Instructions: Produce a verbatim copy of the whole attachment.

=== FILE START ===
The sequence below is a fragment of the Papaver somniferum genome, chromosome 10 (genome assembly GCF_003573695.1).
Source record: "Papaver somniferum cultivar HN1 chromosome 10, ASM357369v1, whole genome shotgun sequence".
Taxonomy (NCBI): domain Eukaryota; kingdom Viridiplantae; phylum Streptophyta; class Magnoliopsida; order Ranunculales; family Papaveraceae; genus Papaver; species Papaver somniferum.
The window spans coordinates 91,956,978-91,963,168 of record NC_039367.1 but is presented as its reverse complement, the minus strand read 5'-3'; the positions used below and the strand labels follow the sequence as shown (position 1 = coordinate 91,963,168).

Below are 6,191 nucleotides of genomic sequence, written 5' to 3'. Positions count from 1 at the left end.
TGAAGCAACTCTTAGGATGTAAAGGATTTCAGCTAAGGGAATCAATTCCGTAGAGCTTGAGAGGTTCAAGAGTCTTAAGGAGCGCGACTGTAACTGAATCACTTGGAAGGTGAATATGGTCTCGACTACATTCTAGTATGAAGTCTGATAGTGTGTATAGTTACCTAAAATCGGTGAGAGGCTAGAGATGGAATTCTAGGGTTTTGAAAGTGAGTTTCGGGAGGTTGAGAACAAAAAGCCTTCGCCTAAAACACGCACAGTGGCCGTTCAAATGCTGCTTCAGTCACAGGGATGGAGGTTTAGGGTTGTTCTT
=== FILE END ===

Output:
The sequence below is a fragment of the Papaver somniferum genome, chromosome 10 (genome assembly GCF_003573695.1).
Source record: "Papaver somniferum cultivar HN1 chromosome 10, ASM357369v1, whole genome shotgun sequence".
Taxonomy (NCBI): domain Eukaryota; kingdom Viridiplantae; phylum Streptophyta; class Magnoliopsida; order Ranunculales; family Papaveraceae; genus Papaver; species Papaver somniferum.
The window spans coordinates 91,956,978-91,963,168 of record NC_039367.1 but is presented as its reverse complement, the minus strand read 5'-3'; the positions used below and the strand labels follow the sequence as shown (position 1 = coordinate 91,963,168).

Below are 6,191 nucleotides of genomic sequence, written 5' to 3'. Positions count from 1 at the left end.
TGAAGCAACTCTTAGGATGTAAAGGATTTCAGCTAAGGGAATCAATTCCGTAGAGCTTGAGAGGTTCAAGAGTCTTAAGGAGCGCGACTGTAACTGAATCACTTGGAAGGTGAATATGGTCTCGACTACATTCTAGTATGAAGTCTGATAGTGTGTATAGTTACCTAAAATCGGTGAGAGGCTAGAGATGGAATTCTAGGGTTTTGAAAGTGAGTTTCGGGAGGTTGAGAACAAAAAGCCTTCGCCTAAAACACGCACAGTGGCCGTTCAAATGCTGCTTCAGTCACAGGGATGGAGGTTTAGGGTTGTTCTT